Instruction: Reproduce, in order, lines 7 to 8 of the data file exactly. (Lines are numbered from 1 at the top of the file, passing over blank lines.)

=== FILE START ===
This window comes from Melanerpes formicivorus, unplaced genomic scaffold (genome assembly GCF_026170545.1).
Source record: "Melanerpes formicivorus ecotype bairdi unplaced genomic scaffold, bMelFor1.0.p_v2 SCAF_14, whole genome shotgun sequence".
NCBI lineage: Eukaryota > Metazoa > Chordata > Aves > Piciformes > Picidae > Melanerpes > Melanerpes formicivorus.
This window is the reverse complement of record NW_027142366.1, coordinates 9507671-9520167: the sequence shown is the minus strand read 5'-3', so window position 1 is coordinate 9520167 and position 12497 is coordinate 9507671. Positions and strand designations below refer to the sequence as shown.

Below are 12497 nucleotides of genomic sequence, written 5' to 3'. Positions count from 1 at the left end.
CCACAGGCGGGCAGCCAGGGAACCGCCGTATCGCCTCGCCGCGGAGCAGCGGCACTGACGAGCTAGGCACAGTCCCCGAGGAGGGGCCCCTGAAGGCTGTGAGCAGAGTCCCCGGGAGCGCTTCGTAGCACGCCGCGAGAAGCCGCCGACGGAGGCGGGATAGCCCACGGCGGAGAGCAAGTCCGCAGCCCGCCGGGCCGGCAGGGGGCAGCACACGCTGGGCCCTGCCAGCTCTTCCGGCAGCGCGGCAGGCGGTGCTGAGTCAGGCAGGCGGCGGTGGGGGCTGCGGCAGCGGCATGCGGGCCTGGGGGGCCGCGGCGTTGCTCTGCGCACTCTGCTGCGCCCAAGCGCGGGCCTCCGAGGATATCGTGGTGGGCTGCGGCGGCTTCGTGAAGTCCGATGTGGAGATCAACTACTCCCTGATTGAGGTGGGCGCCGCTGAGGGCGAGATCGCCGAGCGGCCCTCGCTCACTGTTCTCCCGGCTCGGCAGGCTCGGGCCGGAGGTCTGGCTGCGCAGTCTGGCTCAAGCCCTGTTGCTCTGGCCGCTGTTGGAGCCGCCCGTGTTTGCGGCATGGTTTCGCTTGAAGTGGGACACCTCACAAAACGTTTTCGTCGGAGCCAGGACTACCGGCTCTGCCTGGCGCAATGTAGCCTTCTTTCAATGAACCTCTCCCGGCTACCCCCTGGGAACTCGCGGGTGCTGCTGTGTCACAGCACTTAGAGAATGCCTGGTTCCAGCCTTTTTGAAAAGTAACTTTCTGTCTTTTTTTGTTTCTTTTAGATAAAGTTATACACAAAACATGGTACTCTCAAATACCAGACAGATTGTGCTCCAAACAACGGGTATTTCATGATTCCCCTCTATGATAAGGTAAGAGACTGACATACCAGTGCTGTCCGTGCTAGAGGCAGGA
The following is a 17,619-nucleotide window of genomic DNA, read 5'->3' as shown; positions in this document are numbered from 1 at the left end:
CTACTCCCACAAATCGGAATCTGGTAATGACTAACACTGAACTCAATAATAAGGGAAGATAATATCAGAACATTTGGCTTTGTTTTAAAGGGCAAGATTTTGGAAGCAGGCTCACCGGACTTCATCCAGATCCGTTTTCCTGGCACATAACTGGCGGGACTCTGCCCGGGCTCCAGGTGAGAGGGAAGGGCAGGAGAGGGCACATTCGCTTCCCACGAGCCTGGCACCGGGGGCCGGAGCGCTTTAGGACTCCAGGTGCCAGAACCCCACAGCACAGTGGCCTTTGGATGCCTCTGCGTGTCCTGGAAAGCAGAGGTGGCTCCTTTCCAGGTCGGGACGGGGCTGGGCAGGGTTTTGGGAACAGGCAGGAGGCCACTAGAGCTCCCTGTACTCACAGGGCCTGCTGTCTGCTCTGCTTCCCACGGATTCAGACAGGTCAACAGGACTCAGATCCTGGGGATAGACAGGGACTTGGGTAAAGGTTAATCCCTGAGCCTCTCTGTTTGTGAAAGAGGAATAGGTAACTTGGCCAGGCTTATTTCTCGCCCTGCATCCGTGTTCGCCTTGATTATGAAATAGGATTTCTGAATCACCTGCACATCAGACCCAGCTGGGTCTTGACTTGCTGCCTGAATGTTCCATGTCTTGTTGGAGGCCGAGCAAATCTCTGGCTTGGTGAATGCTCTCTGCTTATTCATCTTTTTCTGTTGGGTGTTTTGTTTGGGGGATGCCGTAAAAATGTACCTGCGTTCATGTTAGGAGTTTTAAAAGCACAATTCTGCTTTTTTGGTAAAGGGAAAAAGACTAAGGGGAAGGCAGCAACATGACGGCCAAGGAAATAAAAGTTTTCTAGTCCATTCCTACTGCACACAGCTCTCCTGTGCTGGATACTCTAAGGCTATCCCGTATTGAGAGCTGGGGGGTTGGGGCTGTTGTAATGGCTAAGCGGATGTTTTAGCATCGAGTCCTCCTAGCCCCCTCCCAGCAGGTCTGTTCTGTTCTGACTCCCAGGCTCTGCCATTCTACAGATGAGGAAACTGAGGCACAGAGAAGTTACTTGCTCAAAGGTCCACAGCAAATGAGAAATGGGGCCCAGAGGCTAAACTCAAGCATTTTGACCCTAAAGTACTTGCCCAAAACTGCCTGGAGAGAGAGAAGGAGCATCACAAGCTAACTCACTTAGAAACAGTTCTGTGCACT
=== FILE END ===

The following is a 17,619-nucleotide window of genomic DNA, read 5'->3' as shown; positions in this document are numbered from 1 at the left end:
CTACTCCCACAAATCGGAATCTGGTAATGACTAACACTGAACTCAATAATAAGGGAAGATAATATCAGAACATTTGGCTTTGTTTTAAAGGGCAAGATTTTGGAAGCAGGCTCACCGGACTTCATCCAGATCCGTTTTCCTGGCACATAACTGGCGGGACTCTGCCCGGGCTCCAGGTGAGAGGGAAGGGCAGGAGAGGGCACATTCGCTTCCCACGAGCCTGGCACCGGGGGCCGGAGCGCTTTAGGACTCCAGGTGCCAGAACCCCACAGCACAGTGGCCTTTGGATGCCTCTGCGTGTCCTGGAAAGCAGAGGTGGCTCCTTTCCAGGTCGGGACGGGGCTGGGCAGGGTTTTGGGAACAGGCAGGAGGCCACTAGAGCTCCCTGTACTCACAGGGCCTGCTGTCTGCTCTGCTTCCCACGGATTCAGACAGGTCAACAGGACTCAGATCCTGGGGATAGACAGGGACTTGGGTAAAGGTTAATCCCTGAGCCTCTCTGTTTGTGAAAGAGGAATAGGTAACTTGGCCAGGCTTATTTCTCGCCCTGCATCCGTGTTCGCCTTGATTATGAAATAGGATTTCTGAATCACCTGCACATCAGACCCAGCTGGGTCTTGACTTGCTGCCTGAATGTTCCATGTCTTGTTGGAGGCCGAGCAAATCTCTGGCTTGGTGAATGCTCTCTGCTTATTCATCTTTTTCTGTTGGGTGTTTTGTTTGGGGGATGCCGTAAAAATGTACCTGCGTTCATGTTAGGAGTTTTAAAAGCACAATTCTGCTTTTTTGGTAAAGGGAAAAAGACTAAGGGGAAGGCAGCAACATGACGGCCAAGGAAATAAAAGTTTTCTAGTCCATTCCTACTGCACACAGCTCTCCTGTGCTGGATACTCTAAGGCTATCCCGTATTGAGAGCTGGGGGGTTGGGGCTGTTGTAATGGCTAAGCGGATGTTTTAGCATCGAGTCCTCCTAGCCCCCTCCCAGCAGGTCTGTTCTGTTCTGACTCCCAGGCTCTGCCATTCTACAGATGAGGAAACTGAGGCACAGAGAAGTTACTTGCTCAAAGGTCCACAGCAAATGAGAAATGGGGCCCAGAGGCTAAACTCAAGCATTTTGACCCTAAAGTACTTGCCCAAAACTGCCTGGAGAGAGAGAAGGAGCATCACAAGCTAACTCACTTAGAAACAGTTCTGTGCACT